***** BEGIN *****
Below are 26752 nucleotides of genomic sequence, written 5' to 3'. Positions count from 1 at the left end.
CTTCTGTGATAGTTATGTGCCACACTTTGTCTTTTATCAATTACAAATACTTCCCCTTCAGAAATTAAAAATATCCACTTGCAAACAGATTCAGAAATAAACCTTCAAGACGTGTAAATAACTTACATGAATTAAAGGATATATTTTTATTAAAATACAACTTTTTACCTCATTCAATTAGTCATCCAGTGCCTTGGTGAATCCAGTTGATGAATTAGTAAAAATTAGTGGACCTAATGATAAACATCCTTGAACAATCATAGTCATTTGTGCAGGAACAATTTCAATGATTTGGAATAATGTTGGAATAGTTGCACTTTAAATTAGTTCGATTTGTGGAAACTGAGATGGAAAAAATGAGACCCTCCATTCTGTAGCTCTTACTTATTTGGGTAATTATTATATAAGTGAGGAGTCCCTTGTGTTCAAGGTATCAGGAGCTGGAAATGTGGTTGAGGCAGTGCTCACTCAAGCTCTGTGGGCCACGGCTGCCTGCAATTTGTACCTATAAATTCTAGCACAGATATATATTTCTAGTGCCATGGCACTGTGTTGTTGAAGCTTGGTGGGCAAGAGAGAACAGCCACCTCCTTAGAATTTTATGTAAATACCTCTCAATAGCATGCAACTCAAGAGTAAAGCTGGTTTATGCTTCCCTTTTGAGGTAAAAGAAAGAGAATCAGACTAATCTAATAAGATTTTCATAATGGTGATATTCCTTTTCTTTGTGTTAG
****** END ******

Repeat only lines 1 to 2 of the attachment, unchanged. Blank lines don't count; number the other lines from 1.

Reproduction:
Below are 26752 nucleotides of genomic sequence, written 5' to 3'. Positions count from 1 at the left end.
CTTCTGTGATAGTTATGTGCCACACTTTGTCTTTTATCAATTACAAATACTTCCCCTTCAGAAATTAAAAATATCCACTTGCAAACAGATTCAGAAATAAACCTTCAAGACGTGTAAATAACTTACATGAATTAAAGGATATATTTTTATTAAAATACAACTTTTTACCTCATTCAATTAGTCATCCAGTGCCTTGGTGAATCCAGTTGATGAATTAGTAAAAATTAGTGGACCTAATGATAAACATCCTTGAACAATCATAGTCATTTGTGCAGGAACAATTTCAATGATTTGGAATAATGTTGGAATAGTTGCACTTTAAATTAGTTCGATTTGTGGAAACTGAGATGGAAAAAATGAGACCCTCCATTCTGTAGCTCTTACTTATTTGGGTAATTATTATATAAGTGAGGAGTCCCTTGTGTTCAAGGTATCAGGAGCTGGAAATGTGGTTGAGGCAGTGCTCACTCAAGCTCTGTGGGCCACGGCTGCCTGCAATTTGTACCTATAAATTCTAGCACAGATATATATTTCTAGTGCCATGGCACTGTGTTGTTGAAGCTTGGTGGGCAAGAGAGAACAGCCACCTCCTTAGAATTTTATGTAAATACCTCTCAATAGCATGCAACTCAAGAGTAAAGCTGGTTTATGCTTCCCTTTTGAGGTAAAAGAAAGAGAATCAGACTAATCTAATAAGATTTTCATAATGGTGATATTCCTTTTCTTTGTGTTAG